President's Prescription: Is weight loss surgery worth the risk?

President's Prescription: Is weight loss surgery worth the risk?
Updated: Apr. 27, 2015 at 8:14 AM CDT
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LUBBOCK, TX (KCBD) - For many obese patients, losing weight can seem really problematic. For them, even the prospect of losing weight can be really daunting. But it's important for them to understand, that if they don't lose weight, there can be some serious health consequences. For them, gastric bypass surgery becomes a real option.

The most common form of weight loss bariatric surgery is gastric bypass, a combination of reducing the size of the stomach and re-routing part of the small intestine so that patients eat less and fewer calories are absorbed. While patients who undergo this surgery do lose weight, there are a number of complications that can occur, and those considering this procedure should weigh the risks with the benefits.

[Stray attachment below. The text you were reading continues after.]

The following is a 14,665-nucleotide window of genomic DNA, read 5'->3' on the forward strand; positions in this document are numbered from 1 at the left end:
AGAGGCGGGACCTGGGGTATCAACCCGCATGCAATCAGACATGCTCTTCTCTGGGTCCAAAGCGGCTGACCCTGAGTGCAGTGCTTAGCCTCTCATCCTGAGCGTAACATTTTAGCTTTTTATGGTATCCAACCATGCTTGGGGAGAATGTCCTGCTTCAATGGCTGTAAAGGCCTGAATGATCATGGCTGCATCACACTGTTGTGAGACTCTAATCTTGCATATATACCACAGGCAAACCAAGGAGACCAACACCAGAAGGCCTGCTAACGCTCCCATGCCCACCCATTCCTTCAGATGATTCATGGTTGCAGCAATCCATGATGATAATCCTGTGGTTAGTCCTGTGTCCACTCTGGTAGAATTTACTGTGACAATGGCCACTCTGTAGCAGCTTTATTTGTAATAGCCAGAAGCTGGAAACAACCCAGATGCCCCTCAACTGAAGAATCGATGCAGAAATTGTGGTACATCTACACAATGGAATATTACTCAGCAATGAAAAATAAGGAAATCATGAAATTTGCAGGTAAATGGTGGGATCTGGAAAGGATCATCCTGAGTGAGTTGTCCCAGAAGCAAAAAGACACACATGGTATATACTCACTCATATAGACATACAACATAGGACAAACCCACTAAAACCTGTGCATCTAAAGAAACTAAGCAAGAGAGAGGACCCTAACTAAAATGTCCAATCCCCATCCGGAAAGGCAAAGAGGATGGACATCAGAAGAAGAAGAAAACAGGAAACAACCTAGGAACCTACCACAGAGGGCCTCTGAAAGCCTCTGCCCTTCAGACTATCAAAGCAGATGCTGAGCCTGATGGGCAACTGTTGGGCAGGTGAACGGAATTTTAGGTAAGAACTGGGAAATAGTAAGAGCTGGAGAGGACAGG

The risks include possible infection, bowel and gall bladder troubles, malnutrition and, though unlikely, even death. Additionally, surgery is not a magic wand, and will not reverse obesity on its own. Without continued dedication to a proper diet and exercise, it's even possible to gain weight after surgery.

A benefit is that there is no doubt that gastric bypass is an effective tool for many to lose weight. And, since 55 percent of diabetics are also obese, the surgery's potential for reversing type 2 diabetes is noteworthy, especially since the risk of diabetes mortality is significantly reduces following gastric bypass, in particular.

So if you are not able to lose weight despite of exercise and diet, talk to your doctor. There may be options you haven't considered trying, including gastric bypass surgery.